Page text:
The petitioner complains that the respondents are endeavouring to punish him merely because he had the temerity to exercise the legal rights conferred upon him as a citizen of India, that the respondents are endeavouring to prevent him from continuing a proceeding which is already pending in a Court of law, and that this action on their part constitutes contempt of Court. He has accordingly presented this petition under section 3 o the Contempt of Courts Act.
5. Action appears to have been taken against the petitioner in obedience to the directions contained in a circular letter dated the 25th January 1953 issued by the Chief Secretary to Government Punjab to all Heads of Departments in the Punjab. This letter is in the following terms:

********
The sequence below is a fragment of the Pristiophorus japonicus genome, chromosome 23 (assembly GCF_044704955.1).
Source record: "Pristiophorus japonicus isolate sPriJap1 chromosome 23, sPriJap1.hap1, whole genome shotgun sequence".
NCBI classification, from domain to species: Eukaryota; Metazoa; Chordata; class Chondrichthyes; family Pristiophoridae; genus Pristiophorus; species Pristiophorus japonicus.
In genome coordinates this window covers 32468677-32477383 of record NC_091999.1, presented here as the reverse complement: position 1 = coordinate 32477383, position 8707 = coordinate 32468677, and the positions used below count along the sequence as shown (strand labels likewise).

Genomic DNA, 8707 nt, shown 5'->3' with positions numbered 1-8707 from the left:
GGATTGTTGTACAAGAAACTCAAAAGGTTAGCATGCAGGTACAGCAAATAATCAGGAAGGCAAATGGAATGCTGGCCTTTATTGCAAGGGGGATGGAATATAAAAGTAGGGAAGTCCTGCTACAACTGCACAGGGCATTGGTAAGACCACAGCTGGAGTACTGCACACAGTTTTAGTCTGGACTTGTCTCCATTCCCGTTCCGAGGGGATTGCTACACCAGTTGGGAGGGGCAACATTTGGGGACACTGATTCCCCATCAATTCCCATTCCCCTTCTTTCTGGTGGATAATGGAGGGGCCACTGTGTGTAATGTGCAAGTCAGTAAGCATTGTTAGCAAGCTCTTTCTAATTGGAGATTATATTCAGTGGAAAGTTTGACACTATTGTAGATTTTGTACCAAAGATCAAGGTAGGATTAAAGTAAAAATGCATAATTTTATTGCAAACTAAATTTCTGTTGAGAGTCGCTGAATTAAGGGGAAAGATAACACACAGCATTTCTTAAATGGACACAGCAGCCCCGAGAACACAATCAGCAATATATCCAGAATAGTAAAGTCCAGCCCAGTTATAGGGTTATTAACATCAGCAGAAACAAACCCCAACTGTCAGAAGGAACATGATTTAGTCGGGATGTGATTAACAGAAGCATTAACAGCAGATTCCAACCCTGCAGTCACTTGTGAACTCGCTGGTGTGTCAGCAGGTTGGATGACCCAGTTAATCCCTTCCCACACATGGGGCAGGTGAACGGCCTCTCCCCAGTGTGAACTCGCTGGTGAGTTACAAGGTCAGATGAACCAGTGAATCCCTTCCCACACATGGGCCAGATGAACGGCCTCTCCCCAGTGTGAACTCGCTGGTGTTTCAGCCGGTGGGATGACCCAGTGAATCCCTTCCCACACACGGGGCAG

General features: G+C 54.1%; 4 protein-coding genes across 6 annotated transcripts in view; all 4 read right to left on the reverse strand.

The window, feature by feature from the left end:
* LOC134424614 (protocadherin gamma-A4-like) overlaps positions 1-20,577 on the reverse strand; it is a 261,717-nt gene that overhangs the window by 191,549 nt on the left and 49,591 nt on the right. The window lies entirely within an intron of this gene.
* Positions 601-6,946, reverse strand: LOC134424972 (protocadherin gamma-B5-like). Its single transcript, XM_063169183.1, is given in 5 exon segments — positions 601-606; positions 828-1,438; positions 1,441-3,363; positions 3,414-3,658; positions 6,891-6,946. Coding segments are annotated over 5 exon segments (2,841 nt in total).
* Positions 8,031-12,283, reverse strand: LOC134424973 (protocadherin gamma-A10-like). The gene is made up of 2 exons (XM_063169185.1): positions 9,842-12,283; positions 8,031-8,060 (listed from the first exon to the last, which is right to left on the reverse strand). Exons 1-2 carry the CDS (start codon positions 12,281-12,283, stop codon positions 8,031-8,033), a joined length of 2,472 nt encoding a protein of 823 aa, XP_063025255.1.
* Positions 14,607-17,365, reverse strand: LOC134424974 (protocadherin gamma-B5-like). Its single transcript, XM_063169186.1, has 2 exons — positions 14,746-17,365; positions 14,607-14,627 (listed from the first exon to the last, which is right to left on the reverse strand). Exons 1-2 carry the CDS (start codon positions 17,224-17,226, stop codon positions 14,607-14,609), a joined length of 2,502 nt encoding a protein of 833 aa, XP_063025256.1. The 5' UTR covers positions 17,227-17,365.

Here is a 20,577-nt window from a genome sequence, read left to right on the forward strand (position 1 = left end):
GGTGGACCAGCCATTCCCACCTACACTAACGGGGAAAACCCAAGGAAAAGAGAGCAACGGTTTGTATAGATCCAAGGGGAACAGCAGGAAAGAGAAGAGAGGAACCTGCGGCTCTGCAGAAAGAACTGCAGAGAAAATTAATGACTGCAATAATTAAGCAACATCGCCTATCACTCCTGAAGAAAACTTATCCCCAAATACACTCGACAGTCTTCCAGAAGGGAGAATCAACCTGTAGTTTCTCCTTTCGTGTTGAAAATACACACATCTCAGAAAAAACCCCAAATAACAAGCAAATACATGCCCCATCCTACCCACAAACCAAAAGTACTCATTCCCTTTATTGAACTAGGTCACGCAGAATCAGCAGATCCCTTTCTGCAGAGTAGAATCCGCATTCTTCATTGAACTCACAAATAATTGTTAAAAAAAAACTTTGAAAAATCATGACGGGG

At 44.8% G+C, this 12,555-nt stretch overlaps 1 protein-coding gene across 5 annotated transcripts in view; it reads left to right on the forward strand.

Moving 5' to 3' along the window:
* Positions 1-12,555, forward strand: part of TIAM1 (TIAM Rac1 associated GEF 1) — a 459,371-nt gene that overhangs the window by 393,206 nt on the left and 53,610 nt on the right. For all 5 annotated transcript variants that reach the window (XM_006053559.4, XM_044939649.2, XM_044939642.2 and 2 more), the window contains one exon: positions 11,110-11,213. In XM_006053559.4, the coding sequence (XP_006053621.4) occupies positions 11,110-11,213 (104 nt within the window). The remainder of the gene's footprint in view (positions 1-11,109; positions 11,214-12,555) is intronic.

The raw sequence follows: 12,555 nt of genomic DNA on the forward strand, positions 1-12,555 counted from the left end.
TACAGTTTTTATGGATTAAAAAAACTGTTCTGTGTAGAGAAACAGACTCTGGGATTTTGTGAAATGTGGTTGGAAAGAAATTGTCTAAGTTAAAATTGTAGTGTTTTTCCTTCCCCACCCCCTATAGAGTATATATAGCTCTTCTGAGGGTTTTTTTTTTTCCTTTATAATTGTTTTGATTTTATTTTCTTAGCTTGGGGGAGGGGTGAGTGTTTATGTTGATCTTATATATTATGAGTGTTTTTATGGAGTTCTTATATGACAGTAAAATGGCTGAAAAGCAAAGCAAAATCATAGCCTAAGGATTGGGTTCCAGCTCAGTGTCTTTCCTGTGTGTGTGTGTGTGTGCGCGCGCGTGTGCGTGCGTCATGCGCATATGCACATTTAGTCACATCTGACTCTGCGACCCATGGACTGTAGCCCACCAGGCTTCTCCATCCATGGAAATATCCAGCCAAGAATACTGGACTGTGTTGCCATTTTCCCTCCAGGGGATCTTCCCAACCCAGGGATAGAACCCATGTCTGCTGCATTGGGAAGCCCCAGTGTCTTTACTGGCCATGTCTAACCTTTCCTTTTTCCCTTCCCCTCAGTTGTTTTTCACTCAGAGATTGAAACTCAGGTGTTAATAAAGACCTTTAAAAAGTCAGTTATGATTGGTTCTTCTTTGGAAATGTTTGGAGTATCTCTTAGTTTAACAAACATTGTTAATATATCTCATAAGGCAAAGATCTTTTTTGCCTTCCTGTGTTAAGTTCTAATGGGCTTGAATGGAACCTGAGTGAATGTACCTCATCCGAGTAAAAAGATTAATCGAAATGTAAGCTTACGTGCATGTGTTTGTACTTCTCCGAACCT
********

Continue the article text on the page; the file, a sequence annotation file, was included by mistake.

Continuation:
'I am directed to say that the question of Government servants having recourse to Courts of law in matters arising out of their employment or conditions of service has been engaging the attention of Government for some time past and it is considered necessary to lay down that in the matter of grievances arising out of a Government servant's employment or conditions of service the proper course is to seek redress from the appropriate departmental and Governmental authorities. Any attempt by a Government servant to seek a decision on such issues in a Court of law (even in cases where such a remedy is legally admissible) without first exhausting the normal official channels of redress, can only be regarded as contrary to official propriety and subversive of good discipline and may well justify the initiation of diciplinary action against the Government servant. These instructions may, therefore, be brought to the notice of all Government servants of your department/office.'